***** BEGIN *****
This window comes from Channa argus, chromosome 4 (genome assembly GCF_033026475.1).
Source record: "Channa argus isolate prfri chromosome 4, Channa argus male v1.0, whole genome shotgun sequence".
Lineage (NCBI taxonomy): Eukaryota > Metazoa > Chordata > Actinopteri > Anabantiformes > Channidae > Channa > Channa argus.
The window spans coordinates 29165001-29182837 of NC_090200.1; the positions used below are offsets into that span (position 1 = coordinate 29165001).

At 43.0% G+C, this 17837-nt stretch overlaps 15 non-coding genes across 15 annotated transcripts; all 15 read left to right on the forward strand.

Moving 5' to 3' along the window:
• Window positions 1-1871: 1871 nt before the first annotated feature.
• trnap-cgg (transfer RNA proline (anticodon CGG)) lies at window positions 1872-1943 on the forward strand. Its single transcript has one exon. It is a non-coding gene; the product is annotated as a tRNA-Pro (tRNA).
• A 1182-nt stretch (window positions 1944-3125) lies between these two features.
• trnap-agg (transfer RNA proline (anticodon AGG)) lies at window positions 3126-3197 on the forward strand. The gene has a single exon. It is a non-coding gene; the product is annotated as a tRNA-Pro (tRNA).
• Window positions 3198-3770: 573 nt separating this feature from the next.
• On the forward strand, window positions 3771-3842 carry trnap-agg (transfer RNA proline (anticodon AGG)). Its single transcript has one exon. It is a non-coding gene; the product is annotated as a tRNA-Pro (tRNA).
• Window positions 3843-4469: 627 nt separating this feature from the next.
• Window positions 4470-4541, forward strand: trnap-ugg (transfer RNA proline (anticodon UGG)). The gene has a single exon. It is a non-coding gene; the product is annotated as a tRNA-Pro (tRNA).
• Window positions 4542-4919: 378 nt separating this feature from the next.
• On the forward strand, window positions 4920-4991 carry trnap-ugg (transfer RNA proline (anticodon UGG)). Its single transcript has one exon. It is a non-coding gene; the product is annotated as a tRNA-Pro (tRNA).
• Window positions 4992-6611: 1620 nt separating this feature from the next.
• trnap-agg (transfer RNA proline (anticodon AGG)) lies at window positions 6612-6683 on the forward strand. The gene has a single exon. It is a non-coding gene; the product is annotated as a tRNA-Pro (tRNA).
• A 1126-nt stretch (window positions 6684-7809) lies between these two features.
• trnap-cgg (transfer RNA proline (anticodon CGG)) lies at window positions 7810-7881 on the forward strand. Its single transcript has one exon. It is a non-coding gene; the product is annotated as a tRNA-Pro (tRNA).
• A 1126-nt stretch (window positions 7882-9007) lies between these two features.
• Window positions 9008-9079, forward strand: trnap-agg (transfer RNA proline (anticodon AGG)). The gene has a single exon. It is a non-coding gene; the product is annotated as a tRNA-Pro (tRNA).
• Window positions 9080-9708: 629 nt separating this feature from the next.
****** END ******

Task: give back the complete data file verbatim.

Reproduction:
This window comes from Channa argus, chromosome 4 (genome assembly GCF_033026475.1).
Source record: "Channa argus isolate prfri chromosome 4, Channa argus male v1.0, whole genome shotgun sequence".
Lineage (NCBI taxonomy): Eukaryota > Metazoa > Chordata > Actinopteri > Anabantiformes > Channidae > Channa > Channa argus.
The window spans coordinates 29165001-29182837 of NC_090200.1; the positions used below are offsets into that span (position 1 = coordinate 29165001).

At 43.0% G+C, this 17837-nt stretch overlaps 15 non-coding genes across 15 annotated transcripts; all 15 read left to right on the forward strand.

Moving 5' to 3' along the window:
• Window positions 1-1871: 1871 nt before the first annotated feature.
• trnap-cgg (transfer RNA proline (anticodon CGG)) lies at window positions 1872-1943 on the forward strand. Its single transcript has one exon. It is a non-coding gene; the product is annotated as a tRNA-Pro (tRNA).
• A 1182-nt stretch (window positions 1944-3125) lies between these two features.
• trnap-agg (transfer RNA proline (anticodon AGG)) lies at window positions 3126-3197 on the forward strand. The gene has a single exon. It is a non-coding gene; the product is annotated as a tRNA-Pro (tRNA).
• Window positions 3198-3770: 573 nt separating this feature from the next.
• On the forward strand, window positions 3771-3842 carry trnap-agg (transfer RNA proline (anticodon AGG)). Its single transcript has one exon. It is a non-coding gene; the product is annotated as a tRNA-Pro (tRNA).
• Window positions 3843-4469: 627 nt separating this feature from the next.
• Window positions 4470-4541, forward strand: trnap-ugg (transfer RNA proline (anticodon UGG)). The gene has a single exon. It is a non-coding gene; the product is annotated as a tRNA-Pro (tRNA).
• Window positions 4542-4919: 378 nt separating this feature from the next.
• On the forward strand, window positions 4920-4991 carry trnap-ugg (transfer RNA proline (anticodon UGG)). Its single transcript has one exon. It is a non-coding gene; the product is annotated as a tRNA-Pro (tRNA).
• Window positions 4992-6611: 1620 nt separating this feature from the next.
• trnap-agg (transfer RNA proline (anticodon AGG)) lies at window positions 6612-6683 on the forward strand. The gene has a single exon. It is a non-coding gene; the product is annotated as a tRNA-Pro (tRNA).
• A 1126-nt stretch (window positions 6684-7809) lies between these two features.
• trnap-cgg (transfer RNA proline (anticodon CGG)) lies at window positions 7810-7881 on the forward strand. Its single transcript has one exon. It is a non-coding gene; the product is annotated as a tRNA-Pro (tRNA).
• A 1126-nt stretch (window positions 7882-9007) lies between these two features.
• Window positions 9008-9079, forward strand: trnap-agg (transfer RNA proline (anticodon AGG)). The gene has a single exon. It is a non-coding gene; the product is annotated as a tRNA-Pro (tRNA).
• Window positions 9080-9708: 629 nt separating this feature from the next.